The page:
Applicative validation in elm
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README.md

elm-validation

Applicative validation in elm

Motivation

There is a very nice pattern for validating data: data is either some set of errors or a validated value. This pattern has shown up for years in multiple different places:

You can translate these ideas directly into elm, but you end up making something that doesn't fit well with the rest of the ecosystem.

What we can do instead, is take the inspiration for this idea and translate it to more idomatic elm. Which is to say, don't forget where the idea came from, and don't shy away from the terminology, but also don't try to reinvent the wheel.

How's it work?

The basic idea is that you want to return a union of possible states. Inspired by such phrases as "Make illegal states unrepresntable" and "Making Impossible States Impossible" we can encode this idea of "a validated value or an accumulation of errors" into a data type.

Lucky us, we already have a data type that represents success and failure: Result a b.

Since the a in Result a b is polymorphic, we can replace it with something specific to our problem: Result (Nonempty a) b. And we're done! Regular old type level composition has allowed us to make illegal states unrepresentable. If you have an Err x, you have at least one error to deal with. If you have an Ok x, you have a valid thing.

We've encoded the idea that validation is either some failure—Nonempty a—or a success—b. The Nonempty a allows us to accumulate all of the errors we've seen.

Notice what we didn't do:

  • We didn't define a completely new distinct type.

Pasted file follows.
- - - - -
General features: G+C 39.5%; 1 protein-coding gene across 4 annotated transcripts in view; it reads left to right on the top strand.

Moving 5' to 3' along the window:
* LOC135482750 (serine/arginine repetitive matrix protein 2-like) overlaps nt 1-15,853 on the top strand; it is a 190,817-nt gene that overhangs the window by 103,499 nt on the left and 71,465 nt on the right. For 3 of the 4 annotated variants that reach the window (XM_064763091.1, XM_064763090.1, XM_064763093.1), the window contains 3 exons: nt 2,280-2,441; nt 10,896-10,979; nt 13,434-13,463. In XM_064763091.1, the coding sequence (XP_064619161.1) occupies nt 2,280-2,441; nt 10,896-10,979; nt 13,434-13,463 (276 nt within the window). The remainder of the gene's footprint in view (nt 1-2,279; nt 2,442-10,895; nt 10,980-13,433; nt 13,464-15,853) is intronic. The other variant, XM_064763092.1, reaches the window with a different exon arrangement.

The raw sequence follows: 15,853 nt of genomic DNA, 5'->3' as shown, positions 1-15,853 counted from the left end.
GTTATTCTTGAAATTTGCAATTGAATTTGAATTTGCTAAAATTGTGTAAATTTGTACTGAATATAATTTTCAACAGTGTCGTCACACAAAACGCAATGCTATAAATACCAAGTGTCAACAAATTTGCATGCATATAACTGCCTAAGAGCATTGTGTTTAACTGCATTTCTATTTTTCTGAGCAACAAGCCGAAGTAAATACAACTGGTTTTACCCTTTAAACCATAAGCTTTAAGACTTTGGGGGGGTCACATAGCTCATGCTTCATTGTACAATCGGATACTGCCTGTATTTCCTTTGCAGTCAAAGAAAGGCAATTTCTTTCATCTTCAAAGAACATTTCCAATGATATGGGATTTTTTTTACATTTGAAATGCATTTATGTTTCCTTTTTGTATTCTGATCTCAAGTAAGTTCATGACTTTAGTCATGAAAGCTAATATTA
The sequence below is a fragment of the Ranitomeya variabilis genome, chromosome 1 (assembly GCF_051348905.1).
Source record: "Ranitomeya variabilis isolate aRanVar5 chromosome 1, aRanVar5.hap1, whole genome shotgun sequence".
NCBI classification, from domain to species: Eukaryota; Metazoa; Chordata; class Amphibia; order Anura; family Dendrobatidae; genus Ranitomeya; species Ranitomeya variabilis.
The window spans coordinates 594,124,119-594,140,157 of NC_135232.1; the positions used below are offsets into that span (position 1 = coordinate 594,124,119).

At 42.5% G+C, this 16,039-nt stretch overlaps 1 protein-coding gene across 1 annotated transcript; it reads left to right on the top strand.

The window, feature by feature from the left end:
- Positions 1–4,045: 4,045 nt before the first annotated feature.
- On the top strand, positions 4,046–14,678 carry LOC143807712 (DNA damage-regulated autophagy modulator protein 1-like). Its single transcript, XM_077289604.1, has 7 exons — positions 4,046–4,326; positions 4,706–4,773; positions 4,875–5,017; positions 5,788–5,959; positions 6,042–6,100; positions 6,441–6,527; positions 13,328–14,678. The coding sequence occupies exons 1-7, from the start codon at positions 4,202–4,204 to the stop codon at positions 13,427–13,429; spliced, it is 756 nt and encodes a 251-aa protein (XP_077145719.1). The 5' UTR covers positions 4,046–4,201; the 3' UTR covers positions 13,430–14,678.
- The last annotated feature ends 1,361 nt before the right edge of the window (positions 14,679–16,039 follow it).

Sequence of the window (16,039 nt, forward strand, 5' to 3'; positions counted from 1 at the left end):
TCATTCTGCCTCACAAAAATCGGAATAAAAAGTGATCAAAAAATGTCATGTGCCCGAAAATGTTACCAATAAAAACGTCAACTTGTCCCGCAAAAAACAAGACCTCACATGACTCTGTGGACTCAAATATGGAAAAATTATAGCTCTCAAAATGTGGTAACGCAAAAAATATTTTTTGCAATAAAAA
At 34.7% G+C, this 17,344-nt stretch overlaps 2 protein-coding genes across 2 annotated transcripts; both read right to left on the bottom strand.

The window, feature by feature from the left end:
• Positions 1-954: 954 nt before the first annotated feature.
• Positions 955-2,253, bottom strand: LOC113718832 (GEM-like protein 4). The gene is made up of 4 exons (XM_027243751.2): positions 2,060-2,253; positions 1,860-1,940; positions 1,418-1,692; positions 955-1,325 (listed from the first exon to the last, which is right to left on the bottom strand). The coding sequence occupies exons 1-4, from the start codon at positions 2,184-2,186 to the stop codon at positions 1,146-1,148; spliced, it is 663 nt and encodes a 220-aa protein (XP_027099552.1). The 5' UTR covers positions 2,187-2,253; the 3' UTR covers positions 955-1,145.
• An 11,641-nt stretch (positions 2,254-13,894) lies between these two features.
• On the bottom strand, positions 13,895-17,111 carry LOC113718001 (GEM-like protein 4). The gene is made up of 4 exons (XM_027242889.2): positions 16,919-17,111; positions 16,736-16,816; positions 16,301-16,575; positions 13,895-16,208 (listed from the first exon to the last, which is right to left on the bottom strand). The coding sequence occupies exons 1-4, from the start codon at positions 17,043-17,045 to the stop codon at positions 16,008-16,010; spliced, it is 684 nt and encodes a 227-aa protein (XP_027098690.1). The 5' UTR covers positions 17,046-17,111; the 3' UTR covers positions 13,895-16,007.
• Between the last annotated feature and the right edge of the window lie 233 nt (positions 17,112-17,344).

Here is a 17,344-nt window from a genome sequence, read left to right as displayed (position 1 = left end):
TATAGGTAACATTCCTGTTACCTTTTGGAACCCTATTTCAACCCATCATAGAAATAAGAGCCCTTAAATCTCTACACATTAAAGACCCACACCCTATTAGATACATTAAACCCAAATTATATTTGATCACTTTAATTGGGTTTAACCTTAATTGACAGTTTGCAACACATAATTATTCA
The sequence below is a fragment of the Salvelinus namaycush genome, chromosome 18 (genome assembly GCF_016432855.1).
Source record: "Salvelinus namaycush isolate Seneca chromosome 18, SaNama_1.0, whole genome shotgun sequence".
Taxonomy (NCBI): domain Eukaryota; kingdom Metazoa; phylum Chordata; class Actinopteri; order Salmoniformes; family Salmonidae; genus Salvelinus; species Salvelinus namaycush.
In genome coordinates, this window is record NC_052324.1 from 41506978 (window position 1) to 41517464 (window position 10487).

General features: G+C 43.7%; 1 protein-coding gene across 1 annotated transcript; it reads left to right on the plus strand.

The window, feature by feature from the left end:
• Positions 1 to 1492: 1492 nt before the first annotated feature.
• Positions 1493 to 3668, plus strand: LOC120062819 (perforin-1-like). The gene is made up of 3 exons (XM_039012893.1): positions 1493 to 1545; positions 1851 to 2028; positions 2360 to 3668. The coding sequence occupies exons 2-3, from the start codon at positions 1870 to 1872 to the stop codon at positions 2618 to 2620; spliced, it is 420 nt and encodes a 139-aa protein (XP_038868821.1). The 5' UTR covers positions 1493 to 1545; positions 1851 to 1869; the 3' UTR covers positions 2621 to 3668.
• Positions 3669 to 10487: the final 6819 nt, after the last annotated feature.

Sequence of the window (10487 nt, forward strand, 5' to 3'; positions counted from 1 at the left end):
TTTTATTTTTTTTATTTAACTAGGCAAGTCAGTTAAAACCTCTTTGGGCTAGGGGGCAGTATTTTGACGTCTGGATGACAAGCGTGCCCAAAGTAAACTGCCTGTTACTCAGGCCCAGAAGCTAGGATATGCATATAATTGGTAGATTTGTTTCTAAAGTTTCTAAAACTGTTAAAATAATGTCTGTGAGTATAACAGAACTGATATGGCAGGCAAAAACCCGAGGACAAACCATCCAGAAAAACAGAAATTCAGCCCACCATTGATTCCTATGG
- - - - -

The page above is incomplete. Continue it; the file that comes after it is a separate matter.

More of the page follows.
We could give it an alias if we wanted, or someone else could. elm doesn't have things like interfaces or type classes. Attempting to emulate them here makes for a more complex situation without getting many of the advantages those features give.

  • We didn't put the onus on you to ensure you ran validations.

    Assuming you type things well, you can't forget to validate data. It won't compile if you don't validate it.

  • We didn't mix concerns.

    You can think about errors completely separately from validated values. When you're casing, you only have to process one side at a time. A failure case only has the errors. A successful case only has the successful value.

    If you decide that your error cases also have what can be considered a successful value, you're more than free to do so. This package does not make that choice for you, but you're still free to make that.

But notice what we get, we can still keep all of the functions that exist in the rest of the ecosystem. If you want to use Result.Extra.combine with this validation package, you can do that with no overhead!

What does this package provide?

If it's so simple, why does this package exist? This package provides one function to accumulate failures. We intentionally make very few choices about how to deal with validation so it's easier/more straight forward/whatever to use with other packages.